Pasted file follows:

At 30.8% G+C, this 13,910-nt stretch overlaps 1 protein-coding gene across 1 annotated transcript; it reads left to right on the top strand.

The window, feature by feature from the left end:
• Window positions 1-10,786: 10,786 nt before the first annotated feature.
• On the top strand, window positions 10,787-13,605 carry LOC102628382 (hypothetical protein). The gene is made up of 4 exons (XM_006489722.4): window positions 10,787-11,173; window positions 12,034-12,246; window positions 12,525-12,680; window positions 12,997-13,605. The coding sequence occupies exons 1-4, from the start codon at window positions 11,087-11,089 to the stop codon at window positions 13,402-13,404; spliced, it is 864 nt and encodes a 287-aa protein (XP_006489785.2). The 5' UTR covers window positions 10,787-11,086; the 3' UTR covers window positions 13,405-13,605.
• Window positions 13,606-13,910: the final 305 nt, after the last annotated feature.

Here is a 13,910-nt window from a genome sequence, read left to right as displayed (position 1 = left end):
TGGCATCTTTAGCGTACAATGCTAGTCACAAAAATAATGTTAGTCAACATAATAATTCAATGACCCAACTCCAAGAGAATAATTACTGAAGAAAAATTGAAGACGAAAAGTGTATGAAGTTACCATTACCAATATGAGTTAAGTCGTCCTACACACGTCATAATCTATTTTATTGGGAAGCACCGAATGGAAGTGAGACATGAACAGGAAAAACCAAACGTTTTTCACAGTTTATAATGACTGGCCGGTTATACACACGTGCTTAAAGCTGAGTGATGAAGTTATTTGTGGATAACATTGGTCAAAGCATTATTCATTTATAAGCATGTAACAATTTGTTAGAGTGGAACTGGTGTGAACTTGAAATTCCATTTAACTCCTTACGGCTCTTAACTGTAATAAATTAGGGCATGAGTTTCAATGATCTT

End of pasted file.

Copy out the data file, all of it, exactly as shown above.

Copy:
At 30.8% G+C, this 13,910-nt stretch overlaps 1 protein-coding gene across 1 annotated transcript; it reads left to right on the top strand.

The window, feature by feature from the left end:
• Window positions 1-10,786: 10,786 nt before the first annotated feature.
• On the top strand, window positions 10,787-13,605 carry LOC102628382 (hypothetical protein). The gene is made up of 4 exons (XM_006489722.4): window positions 10,787-11,173; window positions 12,034-12,246; window positions 12,525-12,680; window positions 12,997-13,605. The coding sequence occupies exons 1-4, from the start codon at window positions 11,087-11,089 to the stop codon at window positions 13,402-13,404; spliced, it is 864 nt and encodes a 287-aa protein (XP_006489785.2). The 5' UTR covers window positions 10,787-11,086; the 3' UTR covers window positions 13,405-13,605.
• Window positions 13,606-13,910: the final 305 nt, after the last annotated feature.

Here is a 13,910-nt window from a genome sequence, read left to right as displayed (position 1 = left end):
TGGCATCTTTAGCGTACAATGCTAGTCACAAAAATAATGTTAGTCAACATAATAATTCAATGACCCAACTCCAAGAGAATAATTACTGAAGAAAAATTGAAGACGAAAAGTGTATGAAGTTACCATTACCAATATGAGTTAAGTCGTCCTACACACGTCATAATCTATTTTATTGGGAAGCACCGAATGGAAGTGAGACATGAACAGGAAAAACCAAACGTTTTTCACAGTTTATAATGACTGGCCGGTTATACACACGTGCTTAAAGCTGAGTGATGAAGTTATTTGTGGATAACATTGGTCAAAGCATTATTCATTTATAAGCATGTAACAATTTGTTAGAGTGGAACTGGTGTGAACTTGAAATTCCATTTAACTCCTTACGGCTCTTAACTGTAATAAATTAGGGCATGAGTTTCAATGATCTT